Easy Photo Straightening in Photoshop

Photoshop Ruler Tool

See this little button? It’s called the time saver button. Actually, it’s called the “Ruler Tool” in Photoshop — but it’s a time saver nonetheless. You can use this tool to automatically calculate the right amount of rotation to get your horizon straight. Not only does it calculate the value, it will place that value into the “Arbitrary Rotation…” dialog box.

HOW TO ACCESS THE RULER TOOL

  • On your tools palette, click and hold on the “Eyedropper Tool” to reveal a drop-down menu that holds the ruler.
  • OR press (I) to activate the tool group and (Shift+I) to cycle through the tools in that group.

HOW STRAIGHTEN WITH THE RULER TOOL

  1. Make sure your ruler is the active tool, as described above.
  2. Click (and hold) where you want to start your horizon, drag out a line that represents where straight should be, and release the mouse button.
  3. Adjust your line by dragging the endpoints or the entire line, and repeat until you’re satisfied with your new horizon.
  4. On your menu, go to “Image >> Rotate Canvas >> Arbitrary…”, and the angle will be filled in for you — just hit OK.
  5. Now crop the image down and recompose, that’s it.

This also works with vertical alignments — Photoshop just takes anything over 45 degrees as being intended for vertical. Adobe Camera RAW (ACR) users can bypass all of this by using the built-in straighten tool, which straightens and crops simultaneously. Why this isn’t part of Photoshop is beyond me.

This entry was posted in Photoshop Tips, Quick-Tip on by .

About Brian Auer

a photography enthusiast from North Idaho. He's also the guy behind the Epic Edits Weblog. As a hobbyist photographer since 2003, his passion has been to constantly improve his photography skill set, to share his own knowledge with others, and to become an integral part of the photographic community.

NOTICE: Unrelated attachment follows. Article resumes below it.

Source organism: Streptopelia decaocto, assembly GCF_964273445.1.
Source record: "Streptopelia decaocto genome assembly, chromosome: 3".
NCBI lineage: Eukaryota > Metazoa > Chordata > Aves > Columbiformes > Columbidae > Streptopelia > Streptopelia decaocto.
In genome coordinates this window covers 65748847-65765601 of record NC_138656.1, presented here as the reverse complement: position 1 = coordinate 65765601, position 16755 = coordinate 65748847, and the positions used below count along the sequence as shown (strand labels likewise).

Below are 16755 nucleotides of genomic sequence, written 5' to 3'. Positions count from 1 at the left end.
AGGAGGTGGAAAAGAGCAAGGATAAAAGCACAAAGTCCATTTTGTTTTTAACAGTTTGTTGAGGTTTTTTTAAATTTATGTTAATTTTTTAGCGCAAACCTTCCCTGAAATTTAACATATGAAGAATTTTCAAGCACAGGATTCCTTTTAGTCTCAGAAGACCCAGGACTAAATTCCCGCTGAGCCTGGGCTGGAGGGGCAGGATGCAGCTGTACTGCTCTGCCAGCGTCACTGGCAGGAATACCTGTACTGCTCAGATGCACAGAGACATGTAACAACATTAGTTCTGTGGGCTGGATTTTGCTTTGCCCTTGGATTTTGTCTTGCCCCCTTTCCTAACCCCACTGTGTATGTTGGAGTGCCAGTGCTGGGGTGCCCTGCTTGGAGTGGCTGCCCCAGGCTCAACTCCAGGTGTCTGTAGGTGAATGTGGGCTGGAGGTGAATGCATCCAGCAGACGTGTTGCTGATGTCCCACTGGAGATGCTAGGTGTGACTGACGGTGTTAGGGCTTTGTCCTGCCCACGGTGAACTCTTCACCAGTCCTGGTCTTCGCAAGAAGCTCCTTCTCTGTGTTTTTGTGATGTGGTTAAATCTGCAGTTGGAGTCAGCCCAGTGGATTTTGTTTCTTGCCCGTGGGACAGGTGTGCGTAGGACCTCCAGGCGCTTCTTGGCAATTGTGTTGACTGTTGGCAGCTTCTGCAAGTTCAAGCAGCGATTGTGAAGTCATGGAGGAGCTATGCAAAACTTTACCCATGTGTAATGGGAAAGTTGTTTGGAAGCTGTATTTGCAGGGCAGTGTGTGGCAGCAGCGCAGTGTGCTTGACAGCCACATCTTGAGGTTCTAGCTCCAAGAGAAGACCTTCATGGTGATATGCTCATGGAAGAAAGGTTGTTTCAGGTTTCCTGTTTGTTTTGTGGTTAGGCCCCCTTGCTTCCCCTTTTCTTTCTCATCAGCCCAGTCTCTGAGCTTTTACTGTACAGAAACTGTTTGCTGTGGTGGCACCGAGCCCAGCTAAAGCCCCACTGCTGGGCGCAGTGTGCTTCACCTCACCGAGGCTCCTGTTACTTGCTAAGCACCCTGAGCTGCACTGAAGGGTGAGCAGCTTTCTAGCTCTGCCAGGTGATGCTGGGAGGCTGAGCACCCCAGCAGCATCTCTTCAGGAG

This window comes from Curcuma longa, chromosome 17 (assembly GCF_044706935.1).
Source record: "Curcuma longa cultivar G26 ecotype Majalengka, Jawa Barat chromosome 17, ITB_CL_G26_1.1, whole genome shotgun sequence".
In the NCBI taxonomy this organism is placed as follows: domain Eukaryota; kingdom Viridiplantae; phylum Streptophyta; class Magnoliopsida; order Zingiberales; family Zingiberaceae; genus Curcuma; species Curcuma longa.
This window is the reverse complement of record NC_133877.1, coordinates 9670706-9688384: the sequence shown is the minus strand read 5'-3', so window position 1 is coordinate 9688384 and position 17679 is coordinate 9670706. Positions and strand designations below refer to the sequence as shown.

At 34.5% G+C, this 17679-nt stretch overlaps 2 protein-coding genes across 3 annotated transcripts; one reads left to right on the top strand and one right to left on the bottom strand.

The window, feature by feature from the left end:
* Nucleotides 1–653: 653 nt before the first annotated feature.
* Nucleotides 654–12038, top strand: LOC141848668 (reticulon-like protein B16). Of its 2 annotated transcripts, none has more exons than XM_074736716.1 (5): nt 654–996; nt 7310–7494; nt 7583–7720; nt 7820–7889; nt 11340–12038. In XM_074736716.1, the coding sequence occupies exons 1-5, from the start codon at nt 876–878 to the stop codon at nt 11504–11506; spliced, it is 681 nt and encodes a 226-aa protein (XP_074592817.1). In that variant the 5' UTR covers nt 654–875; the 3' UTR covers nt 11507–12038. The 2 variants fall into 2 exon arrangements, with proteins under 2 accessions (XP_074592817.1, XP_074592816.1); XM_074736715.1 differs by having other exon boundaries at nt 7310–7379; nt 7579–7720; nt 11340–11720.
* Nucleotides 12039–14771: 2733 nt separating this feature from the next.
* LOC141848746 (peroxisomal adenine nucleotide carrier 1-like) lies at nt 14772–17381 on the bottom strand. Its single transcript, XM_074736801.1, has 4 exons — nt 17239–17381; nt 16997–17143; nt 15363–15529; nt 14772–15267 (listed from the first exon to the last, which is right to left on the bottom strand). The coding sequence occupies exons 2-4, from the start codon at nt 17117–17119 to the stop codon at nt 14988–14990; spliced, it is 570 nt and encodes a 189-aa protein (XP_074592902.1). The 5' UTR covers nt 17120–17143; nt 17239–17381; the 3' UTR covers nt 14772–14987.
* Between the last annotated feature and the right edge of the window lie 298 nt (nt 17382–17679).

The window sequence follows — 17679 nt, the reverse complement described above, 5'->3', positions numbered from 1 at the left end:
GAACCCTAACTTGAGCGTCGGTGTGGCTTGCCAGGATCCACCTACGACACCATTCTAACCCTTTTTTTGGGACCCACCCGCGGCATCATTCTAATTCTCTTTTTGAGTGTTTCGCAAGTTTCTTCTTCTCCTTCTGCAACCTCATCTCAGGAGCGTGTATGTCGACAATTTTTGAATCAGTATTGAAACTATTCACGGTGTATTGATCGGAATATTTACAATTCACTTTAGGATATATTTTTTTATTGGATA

7 thoughts on “Easy Photo Straightening in Photoshop

  1. Marek

    I am using the ruler tool (measure tool in my PS) very frequently for my paddling pictures shot with a point-and-shoot camera. I just hate a crooked horizon. I am surprised that this basic tool is not available in Photoshop elements.

  2. Brian Auer Post author

    Really? It’s not in Elements at all? That’s nuts — doing the “arbitrary rotate” by guess & check is such a painful experience.

  3. Dave Mac

    What a great tip!!! I use the arbitrary rotate canvas tool all the time, but I have always estimated and adjusted several times until the photo horizon looked correct. This is foolproof! :)

  4. Brian Auer Post author

    Well, it’s foolproof until you don’t have a good horizon to work with. Lenses that cause distortion are also a bit tricky — like my 10mm.

  5. HeavyGod

    Really good and really interesting post. I expect (and other readers maybe :)) new useful posts from you!
    Good luck and successes in blogging!

  6. Luis Villalon

    I did exactly as you say, but the only thing it did was overcompensating and now the shot is not straight but tilting (In this case) to the right. Still the same problem. What am I doing wrong? Anybody? By the way, in another site they said there would be a sign saying “auto calculate” , I don’t see that at all.

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